While the new visibility of sex in mainstream culture is sometimes described as ‘pornographic’, it usually relies on a fairly non-explicit form of representation, drawing on the style of the pin-up or on a glossy ‘pornochic’ style with high production qualities. The terms ‘pornification’ and ‘porno-chic’ have been used to describe the way in which mainstream media texts ‘borrow from, refer to, or pastiche the styles and iconography of the pornographic’.
- 226. Attwood, F. (2013). Art School Sluts: Art, Porn and Aesthetics, in Kerr, D & Hines, C. (Eds.) Hard To Swallow: Reading Pornography On Screen, New York: Columbia University Press, 42-56; Buszek, M.E. (2006). Pin-Up Grrrls: Feminism, Sexuality, Popular Culture. Durham & London: Duke University Press.
- 227. McNair, B. (2002). Striptease Culture: Sex, Media and the Democratisation of Desire. London & New York: Routledge.
- 228. McNair, B. (2013). Porno? Chic! How Pornography Changed the World and Made it a Better Place. London: Routledge.
I have been reading an report on sexualisation, children becoming to sexual at such a young age, how women are being defined by their sexuality and the effects and availability of pornography online and making it way subliminally into the media. The exert I have taken above form the report refers to how mainstream media ‘borrows’ similar styles of pornography into either music video produced, advertisements, posters etc.
I do believe that in the past year we have been seeing soft porn subliminally within the music industry especially in music videos,
Rihanna – Rude Boy has many references to sex within this video one example is if you watch at 00.52 she appears to be ‘having sex’ with this lion then goes onto sit on top of it and ride it as if it symbolise sex.
Miley Cyrus – We Cant Stop music video is full of sexual acts which are over ally sexual and most definitely show acts of what you would see within porn films, these are just a few examples I have found …
00:44 looks like a ‘home video’ recording of Miley slapping another woman’s ass
00:53 the camera is filming Miley from a low angle from in-between her legs, this is often a camera shot you see in pornography films
1:09 she is kneeling down with her ass facing the camera moving backwards and forwards simulating a sex move as well again moving up and down doing the same at 1.23, whilst she is moving up and down laying on her bed with her eye closed looking like she is enjoying herself, her facial expression throughout also are indicating maybe the facial expression of orgasming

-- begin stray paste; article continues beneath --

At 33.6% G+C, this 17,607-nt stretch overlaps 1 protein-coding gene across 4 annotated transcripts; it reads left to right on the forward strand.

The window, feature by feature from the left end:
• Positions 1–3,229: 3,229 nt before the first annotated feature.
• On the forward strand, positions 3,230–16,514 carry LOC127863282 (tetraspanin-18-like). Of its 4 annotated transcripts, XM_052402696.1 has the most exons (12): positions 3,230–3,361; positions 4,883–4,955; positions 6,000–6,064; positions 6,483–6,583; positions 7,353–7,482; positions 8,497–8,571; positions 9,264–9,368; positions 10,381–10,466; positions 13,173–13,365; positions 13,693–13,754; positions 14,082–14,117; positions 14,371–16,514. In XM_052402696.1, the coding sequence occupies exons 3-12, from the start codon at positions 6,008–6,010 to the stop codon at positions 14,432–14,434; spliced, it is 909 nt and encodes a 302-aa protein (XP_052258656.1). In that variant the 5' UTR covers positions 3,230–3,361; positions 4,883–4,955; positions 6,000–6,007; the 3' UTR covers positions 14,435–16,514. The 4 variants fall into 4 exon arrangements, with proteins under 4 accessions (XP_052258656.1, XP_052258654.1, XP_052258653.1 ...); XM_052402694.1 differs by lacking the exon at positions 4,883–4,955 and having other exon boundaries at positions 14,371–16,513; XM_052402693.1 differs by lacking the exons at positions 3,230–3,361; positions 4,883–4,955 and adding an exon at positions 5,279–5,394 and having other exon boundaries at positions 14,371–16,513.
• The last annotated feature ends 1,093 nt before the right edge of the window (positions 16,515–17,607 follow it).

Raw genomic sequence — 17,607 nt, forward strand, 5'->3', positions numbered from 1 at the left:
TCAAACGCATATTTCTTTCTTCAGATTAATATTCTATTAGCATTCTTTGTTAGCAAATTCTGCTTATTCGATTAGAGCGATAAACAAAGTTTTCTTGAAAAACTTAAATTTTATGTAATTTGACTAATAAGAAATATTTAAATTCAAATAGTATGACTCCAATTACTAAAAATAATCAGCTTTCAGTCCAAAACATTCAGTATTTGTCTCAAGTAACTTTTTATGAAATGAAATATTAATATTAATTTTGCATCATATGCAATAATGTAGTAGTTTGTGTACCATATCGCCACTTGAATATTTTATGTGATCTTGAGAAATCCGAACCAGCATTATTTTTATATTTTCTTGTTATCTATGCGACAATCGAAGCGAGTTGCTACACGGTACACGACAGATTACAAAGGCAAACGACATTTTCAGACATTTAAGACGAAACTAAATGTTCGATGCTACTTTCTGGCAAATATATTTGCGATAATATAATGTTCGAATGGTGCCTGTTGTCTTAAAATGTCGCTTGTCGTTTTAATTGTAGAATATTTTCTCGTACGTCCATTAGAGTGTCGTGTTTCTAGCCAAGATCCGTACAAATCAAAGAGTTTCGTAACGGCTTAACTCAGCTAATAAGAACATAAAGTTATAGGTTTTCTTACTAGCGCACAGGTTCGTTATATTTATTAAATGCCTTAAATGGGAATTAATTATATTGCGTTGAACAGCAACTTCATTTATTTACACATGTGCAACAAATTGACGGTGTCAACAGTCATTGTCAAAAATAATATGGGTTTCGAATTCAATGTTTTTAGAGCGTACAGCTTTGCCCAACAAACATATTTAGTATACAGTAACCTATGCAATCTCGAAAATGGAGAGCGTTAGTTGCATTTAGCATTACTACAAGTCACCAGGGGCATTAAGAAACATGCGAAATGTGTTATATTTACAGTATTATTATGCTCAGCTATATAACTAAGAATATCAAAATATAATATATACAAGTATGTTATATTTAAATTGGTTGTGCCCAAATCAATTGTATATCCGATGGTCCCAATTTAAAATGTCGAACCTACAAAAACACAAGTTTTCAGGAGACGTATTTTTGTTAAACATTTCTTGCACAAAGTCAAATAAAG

I could list out so many other music videos where stars are over sexualising themselves just to have more sales and attention, everyone knows sex sells, especially record labels but why has it become so pornified especially when some audiences watching are of such young age? When such young stars are involved such as Miley Cyrus who was only wearing a purity ring to symbolise her virginity around a year ago with her ex boyfriend is now making sexual gestures insinuating she is masturbating with a foam finger on the VMA stage for the world to see!
Real America, indeed. “Pop culture and porn culture have become part of the same seamless continuum,” explains theatre historian and University of Illinois professor Mardia Bishop. “As these images become pervasive in popular culture, they become normalized… and… accepted.”This foray into porn culture–the increasing acceptability and pervasiveness of sexualized imagery in mainstream media–is where pop culture takes a dark turn. “Visual images and narratives of music videos clearly have more potential to form attitudes, values, or perceptions of social reality than does the music alone,” notes author Douglas A. Gentile in his book Media Violence and Children. In fact, music videos, which are found daily in 75-80% of the homes of 9- to 14-year-olds, are among the worst culprits constantly bombarding young people today with sexual images and references.Children between the ages of 8 and 18 spend approximately 30-120 minutes a day watching music videos–75% of which contain sexually suggestive materials–and with the advent of portable technology, children’s television and music are often unmonitored by parents or guardians. Not only does this accelerate adolescent sexual behavior (girls between the ages of 12-14 are two times more likely to engage in sexual activity after being exposed to sexual imagery), but it increases the likelihood of more sexual partners.Between the celebrity worship and the hyper-sexed imagery found in the pop stars’ videos, young people–especially young women–today are getting double-teamed. Indeed, Nancy Bauer, a Tufts University professor, argues that as “adoration of celebrities as idols or role models is a normal part of identity development in childhood and adolescence,” young girls often look to celebrities as moral exemplars. This adoration can manifest itself from something as simple as putting up posters of the celebrity to more destructive behaviors. In this way, Miley Cyrus singing about “shaking it as if we’re at a strip club,” masturbating on stage with a foam finger, twerking her posterior rhythmically or giving a lap dance to a virtual stranger on stage becomes the embodiment of behavior to be studied and emulated.